6. The Canadian “Fruit” Machine

In the 1950s and 1960s, the Canadian government was hell bent on making sure no one working for the government was a homosexual. In support of this, they came up with a test designed to detect homosexuals. The machine wasn’t really a machine at all and consisted solely of sitting the potential homosexual down in a chair and using a camera recording their pupils. The subject would then be shown lots of pictures, some dull and some racy, of both men and women. Dilation of the pupil while looking at someone of the same sex naked meant you were a homosexual.

The Canadian government collected files on 9,000 people they had tested this way and that had been deemed homosexual. The problem with this test besides it being humiliating was that it was based on scientific presumptions that weren’t warranted and hadn’t been studied ie that there was a standard dilation across all males or females that was “normal” and that unconscious pupil dilation itself corresponded with arousal. In short, the test wasn’t a test at all.

7. Shock Therapy

via Flickr - otisarchives
via Flickr – otisarchives

Rock legend Lou Reed stated in his biography that as he was growing up his parents subjected him to electroshock therapy to purge his mind of attraction to men. It didn’t work. Reed remained bisexual until the day he died and wrote a song about the experience.

However, that hasn’t stopped organizations and some psychiatrists in China from making the same insane mistake of torturing homosexuals in an attempt to make them straight. The entire concept is based on a Pavlovian kind of aversion therapy not really all that different from self flagellation if you think about it.

This sort of thing used to be fairly common and was accepted science in the U.S. prior to 1973. It was so accepted, in fact, that electroshock devices were available for home use so you could pointlessly torture your son or daughter in the privacy of your own house.

8. Lobotomy

via Wiki Commons
via Wiki Commons

Some homosexuals were forced into lobotomies in the belief that they would be cured of their sexual orientation. The lobotomies were the crudest kind, literally an icepick through the eye and into the frontal lobe.

One prominent lobotomist Walter Jackson Freeman II who is estimated to have performed 4,000 lobotomies over the course of his career. Of those 4,000, 30 to 40% were homosexuals. This was, of course, considered sound science at the time.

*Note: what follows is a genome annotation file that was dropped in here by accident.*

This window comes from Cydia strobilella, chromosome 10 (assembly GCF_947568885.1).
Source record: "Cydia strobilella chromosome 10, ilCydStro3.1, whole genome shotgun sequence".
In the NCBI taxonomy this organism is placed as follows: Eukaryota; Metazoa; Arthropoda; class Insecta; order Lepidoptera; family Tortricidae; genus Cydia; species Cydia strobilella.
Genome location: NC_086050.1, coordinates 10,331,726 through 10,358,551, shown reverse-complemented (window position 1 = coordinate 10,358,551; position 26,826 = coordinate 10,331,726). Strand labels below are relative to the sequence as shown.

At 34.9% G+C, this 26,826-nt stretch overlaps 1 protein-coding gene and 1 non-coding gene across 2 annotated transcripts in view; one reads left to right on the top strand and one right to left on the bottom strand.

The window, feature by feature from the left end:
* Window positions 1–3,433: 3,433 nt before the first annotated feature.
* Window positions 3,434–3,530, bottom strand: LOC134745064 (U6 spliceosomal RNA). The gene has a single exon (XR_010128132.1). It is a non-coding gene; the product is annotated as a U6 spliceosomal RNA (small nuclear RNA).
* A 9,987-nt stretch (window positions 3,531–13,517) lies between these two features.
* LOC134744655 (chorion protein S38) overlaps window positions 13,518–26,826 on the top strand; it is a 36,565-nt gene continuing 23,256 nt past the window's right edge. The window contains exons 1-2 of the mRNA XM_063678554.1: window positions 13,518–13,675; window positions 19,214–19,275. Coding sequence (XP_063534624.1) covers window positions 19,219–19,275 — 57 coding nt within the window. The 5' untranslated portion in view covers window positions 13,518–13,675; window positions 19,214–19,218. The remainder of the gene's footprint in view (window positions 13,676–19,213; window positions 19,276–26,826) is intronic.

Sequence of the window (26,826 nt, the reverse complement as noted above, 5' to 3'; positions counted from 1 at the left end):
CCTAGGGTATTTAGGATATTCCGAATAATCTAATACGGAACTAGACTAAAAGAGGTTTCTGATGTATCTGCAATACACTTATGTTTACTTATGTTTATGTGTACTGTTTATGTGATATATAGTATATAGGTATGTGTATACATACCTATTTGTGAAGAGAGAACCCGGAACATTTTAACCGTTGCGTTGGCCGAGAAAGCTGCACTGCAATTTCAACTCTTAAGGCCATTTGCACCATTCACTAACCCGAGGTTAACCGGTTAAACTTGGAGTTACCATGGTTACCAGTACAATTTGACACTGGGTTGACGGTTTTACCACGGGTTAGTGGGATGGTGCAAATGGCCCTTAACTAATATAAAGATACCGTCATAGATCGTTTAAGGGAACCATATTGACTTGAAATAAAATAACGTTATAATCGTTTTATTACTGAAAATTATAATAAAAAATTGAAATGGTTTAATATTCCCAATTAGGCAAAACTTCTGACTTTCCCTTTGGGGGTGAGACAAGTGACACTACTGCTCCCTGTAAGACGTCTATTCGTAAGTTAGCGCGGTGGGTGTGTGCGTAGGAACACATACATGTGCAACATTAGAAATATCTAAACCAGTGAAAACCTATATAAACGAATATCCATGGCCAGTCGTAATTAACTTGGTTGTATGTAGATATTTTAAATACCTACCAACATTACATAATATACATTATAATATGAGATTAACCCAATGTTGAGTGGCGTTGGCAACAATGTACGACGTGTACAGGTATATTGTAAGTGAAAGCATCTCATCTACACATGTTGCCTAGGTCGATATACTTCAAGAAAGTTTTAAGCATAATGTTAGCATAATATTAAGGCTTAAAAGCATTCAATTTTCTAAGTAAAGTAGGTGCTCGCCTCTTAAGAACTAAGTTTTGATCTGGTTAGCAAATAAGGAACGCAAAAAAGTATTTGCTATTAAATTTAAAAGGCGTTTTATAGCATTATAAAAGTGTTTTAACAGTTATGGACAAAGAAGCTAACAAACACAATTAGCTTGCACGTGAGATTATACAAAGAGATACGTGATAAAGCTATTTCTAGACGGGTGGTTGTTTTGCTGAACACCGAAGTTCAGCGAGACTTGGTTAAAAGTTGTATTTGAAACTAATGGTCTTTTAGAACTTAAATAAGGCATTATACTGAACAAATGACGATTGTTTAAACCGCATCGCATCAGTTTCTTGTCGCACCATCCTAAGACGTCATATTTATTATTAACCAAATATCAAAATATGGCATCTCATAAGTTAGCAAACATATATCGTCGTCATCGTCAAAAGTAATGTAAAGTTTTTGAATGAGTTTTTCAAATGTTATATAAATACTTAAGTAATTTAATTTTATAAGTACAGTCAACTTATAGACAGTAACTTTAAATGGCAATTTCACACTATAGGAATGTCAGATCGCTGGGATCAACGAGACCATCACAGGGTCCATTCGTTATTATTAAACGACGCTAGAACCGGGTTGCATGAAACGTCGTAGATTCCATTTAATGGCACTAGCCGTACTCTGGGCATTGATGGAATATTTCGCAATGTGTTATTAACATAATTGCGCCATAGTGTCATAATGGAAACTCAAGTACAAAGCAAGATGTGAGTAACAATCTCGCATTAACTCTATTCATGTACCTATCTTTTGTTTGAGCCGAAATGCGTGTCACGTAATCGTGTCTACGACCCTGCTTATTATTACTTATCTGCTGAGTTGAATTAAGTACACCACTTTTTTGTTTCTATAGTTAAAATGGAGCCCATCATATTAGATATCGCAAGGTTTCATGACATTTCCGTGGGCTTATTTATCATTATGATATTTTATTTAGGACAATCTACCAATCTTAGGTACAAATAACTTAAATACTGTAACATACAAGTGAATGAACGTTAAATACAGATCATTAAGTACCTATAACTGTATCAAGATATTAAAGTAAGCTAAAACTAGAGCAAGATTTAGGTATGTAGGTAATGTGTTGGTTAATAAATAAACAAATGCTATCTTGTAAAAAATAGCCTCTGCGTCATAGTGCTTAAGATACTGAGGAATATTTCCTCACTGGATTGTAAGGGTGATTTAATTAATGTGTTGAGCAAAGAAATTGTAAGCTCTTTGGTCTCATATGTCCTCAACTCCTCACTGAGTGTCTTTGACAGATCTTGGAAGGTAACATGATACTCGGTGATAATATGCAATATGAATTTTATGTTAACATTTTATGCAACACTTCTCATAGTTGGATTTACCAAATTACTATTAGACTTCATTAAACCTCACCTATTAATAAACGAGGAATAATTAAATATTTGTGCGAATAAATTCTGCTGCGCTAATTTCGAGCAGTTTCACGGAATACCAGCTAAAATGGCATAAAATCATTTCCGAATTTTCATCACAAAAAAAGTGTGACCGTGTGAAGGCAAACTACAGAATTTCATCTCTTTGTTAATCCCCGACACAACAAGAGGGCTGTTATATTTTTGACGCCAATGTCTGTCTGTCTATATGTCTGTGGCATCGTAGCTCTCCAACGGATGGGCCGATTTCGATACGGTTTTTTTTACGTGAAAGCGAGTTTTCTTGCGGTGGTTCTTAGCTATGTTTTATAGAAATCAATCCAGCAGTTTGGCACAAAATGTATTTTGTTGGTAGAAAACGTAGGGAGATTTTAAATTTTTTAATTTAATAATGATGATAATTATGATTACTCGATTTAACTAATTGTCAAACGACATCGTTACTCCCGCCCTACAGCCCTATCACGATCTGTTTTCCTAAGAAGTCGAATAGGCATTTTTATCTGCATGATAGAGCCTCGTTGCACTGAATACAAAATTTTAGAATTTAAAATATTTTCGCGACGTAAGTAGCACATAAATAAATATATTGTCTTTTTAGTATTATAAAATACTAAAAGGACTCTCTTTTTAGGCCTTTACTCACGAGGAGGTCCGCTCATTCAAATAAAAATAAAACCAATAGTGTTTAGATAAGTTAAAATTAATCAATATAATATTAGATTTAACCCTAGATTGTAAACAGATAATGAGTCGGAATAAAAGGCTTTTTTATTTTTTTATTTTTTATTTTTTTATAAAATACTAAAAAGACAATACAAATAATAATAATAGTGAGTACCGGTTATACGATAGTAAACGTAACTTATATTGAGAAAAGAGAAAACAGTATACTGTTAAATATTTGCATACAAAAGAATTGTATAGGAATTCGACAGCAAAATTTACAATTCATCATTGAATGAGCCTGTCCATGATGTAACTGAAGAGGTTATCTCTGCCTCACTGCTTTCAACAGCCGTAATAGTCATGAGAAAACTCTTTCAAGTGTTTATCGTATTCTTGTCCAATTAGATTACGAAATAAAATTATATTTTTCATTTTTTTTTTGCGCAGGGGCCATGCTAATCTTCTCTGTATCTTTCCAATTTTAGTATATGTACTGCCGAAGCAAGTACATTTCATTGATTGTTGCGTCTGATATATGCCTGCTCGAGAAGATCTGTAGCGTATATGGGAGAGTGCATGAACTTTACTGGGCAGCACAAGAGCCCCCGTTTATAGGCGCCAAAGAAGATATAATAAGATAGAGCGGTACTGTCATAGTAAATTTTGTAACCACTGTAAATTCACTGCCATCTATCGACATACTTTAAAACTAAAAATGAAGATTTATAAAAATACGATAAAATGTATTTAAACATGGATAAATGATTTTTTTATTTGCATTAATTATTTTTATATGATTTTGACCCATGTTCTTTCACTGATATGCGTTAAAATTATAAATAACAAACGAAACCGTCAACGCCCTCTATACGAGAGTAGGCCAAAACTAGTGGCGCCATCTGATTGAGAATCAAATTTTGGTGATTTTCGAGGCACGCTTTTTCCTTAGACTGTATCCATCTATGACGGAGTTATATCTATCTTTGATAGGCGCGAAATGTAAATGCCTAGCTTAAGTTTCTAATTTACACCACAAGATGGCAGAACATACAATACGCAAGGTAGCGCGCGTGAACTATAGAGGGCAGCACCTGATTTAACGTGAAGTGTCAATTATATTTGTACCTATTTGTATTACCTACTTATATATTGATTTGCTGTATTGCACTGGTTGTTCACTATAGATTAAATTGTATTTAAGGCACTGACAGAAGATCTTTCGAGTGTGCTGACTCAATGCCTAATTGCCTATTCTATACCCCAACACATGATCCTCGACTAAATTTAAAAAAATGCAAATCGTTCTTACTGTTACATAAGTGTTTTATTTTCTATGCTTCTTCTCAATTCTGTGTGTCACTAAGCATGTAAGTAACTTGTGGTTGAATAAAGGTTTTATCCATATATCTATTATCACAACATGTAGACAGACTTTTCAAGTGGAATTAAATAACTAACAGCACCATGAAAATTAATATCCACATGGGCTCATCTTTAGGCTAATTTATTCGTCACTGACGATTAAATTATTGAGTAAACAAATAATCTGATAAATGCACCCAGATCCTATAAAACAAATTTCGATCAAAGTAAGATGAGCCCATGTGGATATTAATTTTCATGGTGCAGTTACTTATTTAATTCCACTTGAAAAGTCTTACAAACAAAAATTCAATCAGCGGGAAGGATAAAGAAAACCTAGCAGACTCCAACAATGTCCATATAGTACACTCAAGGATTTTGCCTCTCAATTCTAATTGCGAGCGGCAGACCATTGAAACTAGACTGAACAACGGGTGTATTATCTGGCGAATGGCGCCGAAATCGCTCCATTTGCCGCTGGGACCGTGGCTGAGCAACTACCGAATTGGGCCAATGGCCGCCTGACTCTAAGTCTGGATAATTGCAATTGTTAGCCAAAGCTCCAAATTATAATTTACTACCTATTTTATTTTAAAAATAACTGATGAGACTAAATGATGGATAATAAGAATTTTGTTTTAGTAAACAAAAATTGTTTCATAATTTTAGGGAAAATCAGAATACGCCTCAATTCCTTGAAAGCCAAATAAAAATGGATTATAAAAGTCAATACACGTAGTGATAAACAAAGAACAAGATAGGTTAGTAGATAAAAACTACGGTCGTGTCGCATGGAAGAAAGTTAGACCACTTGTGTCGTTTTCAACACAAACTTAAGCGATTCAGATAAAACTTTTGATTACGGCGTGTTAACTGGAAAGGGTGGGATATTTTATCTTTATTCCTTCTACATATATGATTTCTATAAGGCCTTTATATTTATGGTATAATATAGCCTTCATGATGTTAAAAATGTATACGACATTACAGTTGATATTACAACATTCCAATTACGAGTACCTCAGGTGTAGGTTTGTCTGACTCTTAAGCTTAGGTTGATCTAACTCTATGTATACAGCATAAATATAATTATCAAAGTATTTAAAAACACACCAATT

..the “icepick” lobotomy and was performed by inserting a metal pick into the corner of each eye-socket, hammering it through the thin bone there with a mallet, and moving it back and forth, severing the connections to the prefrontal cortex in the frontal lobes of the brain.

9. Chemical Castration

via Wiki Commons
via Wiki Commons

Initially reserved for treatment of pedophiles, Chemical Castration was used as recently as the 50s in experimental treatments of homosexuals designed to rid them of their feelings for men. Initially, testosterone was used in the treatment because the belief was that increasing a gay man’s testosterone would make them more manly and therefore reduce or eliminate their sexual desire for men. It didn’t work. In fact, it made them feel more sexual desire. After that failure, estrogen began to be used instead with horrifying effects.

Alan Turing, the man who arguably enabled the Allies to win World War II was chemically castrated, forced to take estrogen that reduced his libido to zero, in order to avoid prison in the United Kingdom. This despite being a war hero. The drugs rendered Turing impotent and caused him to grow breasts and he eventually killed himself. In 2009, British Prime Minister Gordon Brown publicly apologized on behalf of the government for their treatment of Turing. TC mark

63 Steps To Survive The Worst Moments Of Your Life

Posted: 16 Dec 2015 03:00 PM PST


Step 1: Slap yourself in the face. Hard, preferably. Because if a slap in the face seems too painful to consider, then whatever problem you're dealing with right now is really not that big of a problem. You're likely just milking it for attention or the chance to feel sorry for yourself.

It's only when you're truly wallowing in the depths of pain and failure that you think, "Hah! Slap myself in the face? That's nothing compared to my problem. Watch, I'll do it three times."

So either slap yourself or shut your mouth and get on with your life.

Step 2: Don't compare your suffering to others. No, it doesn't matter if your brother had something twice as bad happen to him last year. It doesn't matter if your cousin got hit by a car and never complained about it.